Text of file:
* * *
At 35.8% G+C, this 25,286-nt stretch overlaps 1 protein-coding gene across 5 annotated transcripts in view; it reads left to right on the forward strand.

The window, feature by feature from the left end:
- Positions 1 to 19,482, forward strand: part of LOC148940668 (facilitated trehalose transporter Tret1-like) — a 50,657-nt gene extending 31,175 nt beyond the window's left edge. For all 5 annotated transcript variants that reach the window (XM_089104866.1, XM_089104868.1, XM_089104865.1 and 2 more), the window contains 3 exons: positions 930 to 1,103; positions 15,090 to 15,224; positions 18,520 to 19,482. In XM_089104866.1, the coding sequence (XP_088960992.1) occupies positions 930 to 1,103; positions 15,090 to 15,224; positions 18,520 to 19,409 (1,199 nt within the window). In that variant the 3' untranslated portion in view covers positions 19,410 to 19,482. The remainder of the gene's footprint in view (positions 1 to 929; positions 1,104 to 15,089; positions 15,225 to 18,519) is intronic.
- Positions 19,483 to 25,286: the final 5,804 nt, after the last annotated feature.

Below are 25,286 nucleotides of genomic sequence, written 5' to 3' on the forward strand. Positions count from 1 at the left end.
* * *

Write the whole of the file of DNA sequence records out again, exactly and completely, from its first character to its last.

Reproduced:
At 35.8% G+C, this 25,286-nt stretch overlaps 1 protein-coding gene across 5 annotated transcripts in view; it reads left to right on the forward strand.

The window, feature by feature from the left end:
- Positions 1 to 19,482, forward strand: part of LOC148940668 (facilitated trehalose transporter Tret1-like) — a 50,657-nt gene extending 31,175 nt beyond the window's left edge. For all 5 annotated transcript variants that reach the window (XM_089104866.1, XM_089104868.1, XM_089104865.1 and 2 more), the window contains 3 exons: positions 930 to 1,103; positions 15,090 to 15,224; positions 18,520 to 19,482. In XM_089104866.1, the coding sequence (XP_088960992.1) occupies positions 930 to 1,103; positions 15,090 to 15,224; positions 18,520 to 19,409 (1,199 nt within the window). In that variant the 3' untranslated portion in view covers positions 19,410 to 19,482. The remainder of the gene's footprint in view (positions 1 to 929; positions 1,104 to 15,089; positions 15,225 to 18,519) is intronic.
- Positions 19,483 to 25,286: the final 5,804 nt, after the last annotated feature.

Below are 25,286 nucleotides of genomic sequence, written 5' to 3' on the forward strand. Positions count from 1 at the left end.